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Tanzania - New house construction technology successfully tested
There seems to be light at the end of the tunnel in efforts to solve housing problems, following
introduction of a new low cost housing technology which enables a house to be built in just a
“The solution to low cost housing may very well be closer than we might have thought, thanks
to moladi technology which creates a quality structure within a very short time,” the Founder
and Chief Executive Officer of moladi technology, Mr Hennie Botes said. Mr Botes told
journalists on Thursday during a brief function of stripping of the moladi formwork on a
model house, designed and constructed at Wazo Hill in Dar es Salaam that many clients had
been sceptical about the project, but the house was testimony that the technology works.
moladi is a new method of construction that increases productivity and quality of work,
through the use of better construction machinery, equipment, materials and extensive pre-
It uses plastic formwork that covers the design of the house including where the windows and
doors will be placed. A mixture of concrete, sand, cement, iron rods and a liquefier is poured into the plastic formwork. The following
day leaving a smooth wall that is six times stronger than bricks used in traditional houses can be observed. Mr Botes was quick to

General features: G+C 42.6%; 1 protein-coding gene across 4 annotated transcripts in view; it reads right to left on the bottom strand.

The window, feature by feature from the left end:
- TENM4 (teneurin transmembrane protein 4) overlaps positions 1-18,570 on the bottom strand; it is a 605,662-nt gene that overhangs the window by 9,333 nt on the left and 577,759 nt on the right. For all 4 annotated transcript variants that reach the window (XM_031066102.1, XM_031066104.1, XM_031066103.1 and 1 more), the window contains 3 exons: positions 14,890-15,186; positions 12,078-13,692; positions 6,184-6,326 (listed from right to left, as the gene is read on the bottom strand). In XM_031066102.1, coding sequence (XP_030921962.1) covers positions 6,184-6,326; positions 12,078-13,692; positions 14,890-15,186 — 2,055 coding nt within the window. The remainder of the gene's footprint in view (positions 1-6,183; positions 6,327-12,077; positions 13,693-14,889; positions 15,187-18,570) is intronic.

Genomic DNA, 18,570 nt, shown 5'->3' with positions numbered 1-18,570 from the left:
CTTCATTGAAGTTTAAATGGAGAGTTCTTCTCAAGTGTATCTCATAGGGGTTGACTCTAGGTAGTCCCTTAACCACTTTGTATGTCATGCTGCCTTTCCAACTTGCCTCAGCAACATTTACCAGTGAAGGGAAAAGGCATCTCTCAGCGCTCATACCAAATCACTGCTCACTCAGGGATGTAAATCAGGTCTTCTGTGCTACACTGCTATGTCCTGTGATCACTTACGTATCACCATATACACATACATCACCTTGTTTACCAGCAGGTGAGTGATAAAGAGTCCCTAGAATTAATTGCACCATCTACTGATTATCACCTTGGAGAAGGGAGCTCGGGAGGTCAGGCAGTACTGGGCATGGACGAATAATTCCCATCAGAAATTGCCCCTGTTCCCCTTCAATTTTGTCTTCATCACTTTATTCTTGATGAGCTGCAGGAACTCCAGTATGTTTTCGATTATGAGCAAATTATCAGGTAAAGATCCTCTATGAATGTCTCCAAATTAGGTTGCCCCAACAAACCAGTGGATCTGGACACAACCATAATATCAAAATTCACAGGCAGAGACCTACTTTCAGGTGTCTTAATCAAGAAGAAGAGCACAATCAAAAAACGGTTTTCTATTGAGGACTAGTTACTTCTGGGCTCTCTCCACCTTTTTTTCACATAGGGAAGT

point out that the technology wasn’t being experimented in the country but had been thought over
for 24 years ago. There are plans to put up a plant as well.
The moladi Tanzania General Manager, Mr Abeid Abdallah who is the sole distribution agent
for moladi technology from South Africa, said the simplicity and speed of the technology
makes the construction process affordable. Mr Abdallah projected that a 2 bedroom house with
a kitchen, sitting room, bathroom and small veranda, quality doors, windows, roofing and tiled
floors may cost 40m/-, but the price may go down if a person doesn’t like all the finishing.
“Presently we are targeting the armed forces and pension schemes and not individuals. We
already have a client in Mwanza who wants 500 houses and we hope to be through with that
task by March, next year,” he explained. Mr Abdallah said constructing a house with the
moladi technology would guarantee a person 40 per cent reduction in costs as compared to
building a traditional house. Another advantage is that local people are trained on how to use
the technology and within 2 weeks they can be experts.
The only materials imported from South Africa are the plastic formworks. The rest are obtained locally. The Holtan East Africa Limited
Managing Director, Mr Robert Scheltens said the new technology is ideal for a country that has an estimated deficit of 1.2 million
housing units in urban centres. “With this technology, being a contractor and given a tender to build 1,000 houses, I could easily build
two houses a day,” he said.
Mr Scheltens revealed that the plastic formworks can be used 50 times before they can be recycled and all other components are
reusable. moladi technology is in use in several developing countries including Zambia, Ghana, Nigeria, Angola, Botswana,
Mozambique, Zimbabwe, South Africa, South America and India, where a plant is being established.
Tags: moladi, Tanzania, build, homes, houses, construction, technology, plastic formwork, hennie botes, patent
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Construction of the moladi
show house in Dar es Salaam